Nikoi: Sustainable private island luxury

Waking up to nature at Nikoi. Photo: Holly Tuppen

Waking up surrounded by nature at Nikoi. Photo: Holly Tuppen

Nikoi is a private island resort just 3.5 hours from Singapore but a world away; in one of Indonesia's many nature-abundant enclaves of rainforest, tropical beaches and coral reefs.

The resort was recently shortlisted for the National Geographic World Legacy Awards and having been there, we're not surprised. This is one of those places that manages to put nature and the environment high on the agenda without shouting about it. When staying at Nikoi, luxury and eco seem to go effortlessly hand in hand - so much of the Nikoi experience is about being part of its unspoilt natural environment - but we know that behind the scenes, there's a serious commitment.  We spoke to Founder and Director Andrew Dixon about how green they really are.

When did you get started on green initiatives?

It started when we first bought the island. The whole design of the resort was about minimising the impact on the environment and engaging and working with the local community. Our design relies on natural ventilation something we believe is unique at our price point. Driftwood and alang alang grass were the primary building materials and very little concrete, glass, varnish, paint or other man made products were used in the build. The electrical loads in a standard room are less than 150W.

Why did the hotel go down the sustainable route and what effect has it had?

Firstly we wanted to offer guests a unique experience that had a close connection to the environment. Somewhere you could go to sleep to the sound of the waves lapping the shore and wake up with a glorious view of the sea. We also reasoned that it would make more financial sense and be more sustainable to use a design that minimised our energy consumption.

We have been overwhelmed by demand and never envisaged there would be as much demand for our unique offer. We didn't want guests to think that they were being short changed. We believe foremost that guests need to leave having had an enjoyable stay so what they give up by not having aircon or a TV in the room they get back in many other ways. It has been fantastic to see how guests (in particular families) love this concept and as a result how they reconnect both with themselves and with nature.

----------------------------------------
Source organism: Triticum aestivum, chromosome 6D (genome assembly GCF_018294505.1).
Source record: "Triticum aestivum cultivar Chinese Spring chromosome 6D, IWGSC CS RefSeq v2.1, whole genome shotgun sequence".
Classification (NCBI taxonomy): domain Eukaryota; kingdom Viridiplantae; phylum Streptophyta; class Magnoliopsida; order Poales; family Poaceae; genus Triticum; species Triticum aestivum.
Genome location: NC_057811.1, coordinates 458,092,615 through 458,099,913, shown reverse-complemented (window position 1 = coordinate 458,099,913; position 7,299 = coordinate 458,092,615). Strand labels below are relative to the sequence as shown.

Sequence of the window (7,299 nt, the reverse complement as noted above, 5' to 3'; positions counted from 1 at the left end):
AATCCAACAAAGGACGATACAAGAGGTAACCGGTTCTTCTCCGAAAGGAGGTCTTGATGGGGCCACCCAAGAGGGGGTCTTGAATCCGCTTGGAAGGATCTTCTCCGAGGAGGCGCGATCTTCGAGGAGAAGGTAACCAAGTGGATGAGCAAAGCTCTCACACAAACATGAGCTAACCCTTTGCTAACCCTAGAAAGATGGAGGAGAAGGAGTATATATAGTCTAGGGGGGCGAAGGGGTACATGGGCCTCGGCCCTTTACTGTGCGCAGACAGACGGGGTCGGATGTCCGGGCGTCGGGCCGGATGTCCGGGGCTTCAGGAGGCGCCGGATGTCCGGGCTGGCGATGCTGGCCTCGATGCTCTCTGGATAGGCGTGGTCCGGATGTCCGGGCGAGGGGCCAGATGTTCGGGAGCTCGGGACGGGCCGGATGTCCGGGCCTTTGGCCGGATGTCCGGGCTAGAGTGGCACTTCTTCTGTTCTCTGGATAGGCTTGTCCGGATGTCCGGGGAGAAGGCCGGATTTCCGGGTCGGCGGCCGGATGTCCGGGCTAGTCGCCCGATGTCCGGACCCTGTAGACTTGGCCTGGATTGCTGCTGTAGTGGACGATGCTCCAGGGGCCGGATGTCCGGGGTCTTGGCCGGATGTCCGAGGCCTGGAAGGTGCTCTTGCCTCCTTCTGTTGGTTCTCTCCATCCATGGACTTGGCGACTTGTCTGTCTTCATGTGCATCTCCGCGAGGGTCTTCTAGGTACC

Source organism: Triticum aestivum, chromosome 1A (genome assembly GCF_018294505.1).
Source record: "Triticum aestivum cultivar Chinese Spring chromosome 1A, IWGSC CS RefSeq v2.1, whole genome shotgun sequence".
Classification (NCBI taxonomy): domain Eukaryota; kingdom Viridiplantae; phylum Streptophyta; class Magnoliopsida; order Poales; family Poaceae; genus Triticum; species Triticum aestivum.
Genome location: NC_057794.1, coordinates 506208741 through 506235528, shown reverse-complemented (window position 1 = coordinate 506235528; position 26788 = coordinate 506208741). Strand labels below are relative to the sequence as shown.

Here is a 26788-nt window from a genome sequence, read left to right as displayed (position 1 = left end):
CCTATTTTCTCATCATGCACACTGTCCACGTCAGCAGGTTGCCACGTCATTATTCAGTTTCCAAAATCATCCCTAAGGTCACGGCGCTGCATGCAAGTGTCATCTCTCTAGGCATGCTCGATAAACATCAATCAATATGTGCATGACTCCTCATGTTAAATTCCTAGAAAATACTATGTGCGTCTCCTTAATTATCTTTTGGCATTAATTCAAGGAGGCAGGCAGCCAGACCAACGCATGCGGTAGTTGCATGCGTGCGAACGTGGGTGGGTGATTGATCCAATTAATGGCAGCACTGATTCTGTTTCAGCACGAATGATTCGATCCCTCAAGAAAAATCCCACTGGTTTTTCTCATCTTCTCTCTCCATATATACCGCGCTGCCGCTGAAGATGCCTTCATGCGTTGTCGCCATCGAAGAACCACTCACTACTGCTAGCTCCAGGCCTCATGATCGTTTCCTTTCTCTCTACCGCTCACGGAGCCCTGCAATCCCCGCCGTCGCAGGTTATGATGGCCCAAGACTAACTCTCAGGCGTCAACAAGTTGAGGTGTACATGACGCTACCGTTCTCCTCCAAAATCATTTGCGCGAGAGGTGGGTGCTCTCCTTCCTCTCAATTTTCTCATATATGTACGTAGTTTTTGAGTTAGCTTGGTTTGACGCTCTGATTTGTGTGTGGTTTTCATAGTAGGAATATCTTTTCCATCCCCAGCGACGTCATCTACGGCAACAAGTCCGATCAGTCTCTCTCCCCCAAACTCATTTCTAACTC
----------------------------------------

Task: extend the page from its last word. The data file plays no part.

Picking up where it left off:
Were there any key influencers in your sustainable journey?

The resort was designed and built by Peter Timmer who has previous experience building with driftwood on remote islands and so his knowledge was crucial. Our staff have worked extraordinarily to achieve the vision and the praise we get from guests for the quality of the service we provide is testimony to this.

One of my partners, Ed Jenne has led the development of The Island Foundation, the registered charity that we formally set up in 2010. Over 500 children have registered at the five learning centres set up by The Island Foundation in local Bintan and other islands. Since the centres have branched out into adult learning, including teacher training, the foundation predicts that over 8000 local villagers are benefiting directly from their programmes. It has been exciting to see this develop into an independently run organisation that is making a substantial impact beyond Nikoi’s neighbouring communities. The foundation is run by Heena Patel whose dedication and passion for community work is extraordinary.